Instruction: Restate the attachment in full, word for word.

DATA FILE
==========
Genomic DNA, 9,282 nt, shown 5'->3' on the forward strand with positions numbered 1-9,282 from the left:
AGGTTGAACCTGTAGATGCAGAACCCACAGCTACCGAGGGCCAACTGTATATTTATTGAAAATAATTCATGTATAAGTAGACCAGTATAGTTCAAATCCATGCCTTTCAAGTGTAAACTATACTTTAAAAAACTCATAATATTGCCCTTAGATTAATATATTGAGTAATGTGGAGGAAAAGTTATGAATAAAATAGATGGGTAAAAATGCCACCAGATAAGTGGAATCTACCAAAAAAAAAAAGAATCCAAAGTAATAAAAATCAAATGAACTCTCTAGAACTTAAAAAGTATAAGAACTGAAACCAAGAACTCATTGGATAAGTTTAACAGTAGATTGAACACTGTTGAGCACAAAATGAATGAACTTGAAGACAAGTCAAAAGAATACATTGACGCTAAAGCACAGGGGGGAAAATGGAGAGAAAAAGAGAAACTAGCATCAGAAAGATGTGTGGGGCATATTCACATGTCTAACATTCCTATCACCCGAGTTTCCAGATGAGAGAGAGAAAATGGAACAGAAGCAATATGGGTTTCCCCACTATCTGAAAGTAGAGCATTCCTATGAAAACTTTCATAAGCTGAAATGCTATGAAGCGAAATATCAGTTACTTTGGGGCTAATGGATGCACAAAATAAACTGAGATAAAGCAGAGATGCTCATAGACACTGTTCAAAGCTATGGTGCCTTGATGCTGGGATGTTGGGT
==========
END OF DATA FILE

Genomic DNA, 9,282 nt, shown 5'->3' on the forward strand with positions numbered 1-9,282 from the left:
AGGTTGAACCTGTAGATGCAGAACCCACAGCTACCGAGGGCCAACTGTATATTTATTGAAAATAATTCATGTATAAGTAGACCAGTATAGTTCAAATCCATGCCTTTCAAGTGTAAACTATACTTTAAAAAACTCATAATATTGCCCTTAGATTAATATATTGAGTAATGTGGAGGAAAAGTTATGAATAAAATAGATGGGTAAAAATGCCACCAGATAAGTGGAATCTACCAAAAAAAAAAAGAATCCAAAGTAATAAAAATCAAATGAACTCTCTAGAACTTAAAAAGTATAAGAACTGAAACCAAGAACTCATTGGATAAGTTTAACAGTAGATTGAACACTGTTGAGCACAAAATGAATGAACTTGAAGACAAGTCAAAAGAATACATTGACGCTAAAGCACAGGGGGGAAAATGGAGAGAAAAAGAGAAACTAGCATCAGAAAGATGTGTGGGGCATATTCACATGTCTAACATTCCTATCACCCGAGTTTCCAGATGAGAGAGAGAAAATGGAACAGAAGCAATATGGGTTTCCCCACTATCTGAAAGTAGAGCATTCCTATGAAAACTTTCATAAGCTGAAATGCTATGAAGCGAAATATCAGTTACTTTGGGGCTAATGGATGCACAAAATAAACTGAGATAAAGCAGAGATGCTCATAGACACTGTTCAAAGCTATGGTGCCTTGATGCTGGGATGTTGGGT